Ordinary Magic

by Marybeth Paul on December 13, 2013

In the early spring of 1978, having fled SoCal for a less populated area, I drove north on Hwy 101 without a particular destination in mind. My every earthly possession was crammed into my green convertible MG, and The Quest was under way. The back story is that while I knew I was searching for connection, a more meaningful existence, and for my very self, I was entirely unaware of what any of that might look like. I didn’t have a guidebook, (who does?) or a map like in a treasure hunt, but I was on a Quest just the same. I trusted that I would somehow recognize what I was looking for, if and when it showed up.

The most significant discovery in that era for me was that of community. I met a young woman who, 35 years later, is one of my closest friends. As we got acquainted strolling from coffee shop to bookstore in her hometown of Carmel, it looked to me as if everyone knew her by name. “Hey, Cassandra, how’s your mom?”, “Hi Cassandra, I saw your brother the other day…”,  “Hi Cassandra, Where have you been? I haven’t seen you in weeks!”.

She and I were in that most lovely phase of friendship when all is new and wondrous. But this was beyond wondrous! It was an unprecedented experience for me to witness shopkeepers and ordinary folk exchanging inquires about one another’s families, extending well wishes. How in the world had she gone about creating this magic? How might I have this kind of friendliness in my life?

I grew up in the Chicago suburbs, youngest in a family of five that I realize now was quite isolated. We didn’t know the mail carrier or the clerk at the grocery store, and we most definitely didn’t exchange comments with people on the street. We went to church, but left for home immediately after mass. By the time I was 13 we had moved four times, twice cross-country, and always to different school districts. Although my parents socialized with one other family occasionally, there was a strong undercurrent of keeping to ourselves. “Mind your own business” was a cliche taken seriously in my household. No wonder I wasn’t greeted by name as I walked down the street!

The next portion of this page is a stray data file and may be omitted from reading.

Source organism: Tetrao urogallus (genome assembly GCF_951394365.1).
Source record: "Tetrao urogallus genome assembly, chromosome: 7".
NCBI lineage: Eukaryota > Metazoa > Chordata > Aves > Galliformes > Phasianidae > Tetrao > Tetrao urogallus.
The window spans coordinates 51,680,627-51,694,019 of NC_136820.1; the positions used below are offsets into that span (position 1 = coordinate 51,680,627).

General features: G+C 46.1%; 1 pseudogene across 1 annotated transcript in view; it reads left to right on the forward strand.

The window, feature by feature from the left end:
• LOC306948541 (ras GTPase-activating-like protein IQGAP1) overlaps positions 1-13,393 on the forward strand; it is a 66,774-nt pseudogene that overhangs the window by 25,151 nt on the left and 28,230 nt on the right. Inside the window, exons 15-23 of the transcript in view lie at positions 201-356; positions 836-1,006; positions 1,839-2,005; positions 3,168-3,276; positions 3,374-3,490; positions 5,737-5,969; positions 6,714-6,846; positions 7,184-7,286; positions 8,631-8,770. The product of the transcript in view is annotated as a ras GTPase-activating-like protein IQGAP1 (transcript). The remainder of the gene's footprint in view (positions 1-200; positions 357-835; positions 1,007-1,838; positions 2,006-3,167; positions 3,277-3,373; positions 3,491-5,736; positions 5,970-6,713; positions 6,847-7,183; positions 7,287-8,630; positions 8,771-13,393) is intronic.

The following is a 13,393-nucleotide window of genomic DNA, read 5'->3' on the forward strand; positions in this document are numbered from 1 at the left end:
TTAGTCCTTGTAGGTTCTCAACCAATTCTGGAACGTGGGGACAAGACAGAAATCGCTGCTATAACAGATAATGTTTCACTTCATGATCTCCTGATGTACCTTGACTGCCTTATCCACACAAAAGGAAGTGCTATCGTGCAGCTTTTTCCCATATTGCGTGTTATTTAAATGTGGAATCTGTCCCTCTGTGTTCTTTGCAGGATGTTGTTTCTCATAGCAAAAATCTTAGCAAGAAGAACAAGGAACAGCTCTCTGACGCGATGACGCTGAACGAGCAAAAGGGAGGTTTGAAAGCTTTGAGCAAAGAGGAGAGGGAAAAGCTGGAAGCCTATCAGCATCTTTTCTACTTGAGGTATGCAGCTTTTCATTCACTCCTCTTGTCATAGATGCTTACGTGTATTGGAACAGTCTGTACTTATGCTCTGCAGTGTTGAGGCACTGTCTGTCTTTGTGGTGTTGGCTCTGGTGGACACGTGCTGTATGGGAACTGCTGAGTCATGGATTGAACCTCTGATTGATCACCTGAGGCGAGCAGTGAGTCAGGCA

Community is at the core of what my soul was longing for all those years ago and I will be forever grateful to Cassandra for showing me what that type of connection can look like. There was a gap between witnessing that connection at age 23 and finally calling it into my own life almost 10 years later. I learned to create community as I began having children by seeking out other moms who were looking for the same thing. Who knew that some of those friendships would thrive for over a quarter of a century?

Whether it’s been with other parents, peers in the healing arts, or with neighbors, I have found the value of community to be of the greatest importance in my life. Through community I have the sense of belonging I missed while in the chaos of growing up. I am cared for and I care for those in my community.  As a health professional, I refer to and am referred to by those in my work community. I relate to people with whom my kids attended school; we keep up on the lives of one another’s children as well as catching up on our own lives. I’m proud of having organized a block party in my neighborhood that met last summer for the 11th year! We didn’t always know each other by name.

Long before the movement to “network”, people would ask a neighbor who her dentist is, tell the guy at the gas station where to get those great tomato plants or share with our kids new teacher about the cool place to see the sunset. Deliberately seeking the company of others who share my values seems obvious, but it wasn’t the model I grew up with. Perhaps that contributes to the enormity of my gratitude. Community continues to ground me, provides great friendliness, and gives me the place to come home to.

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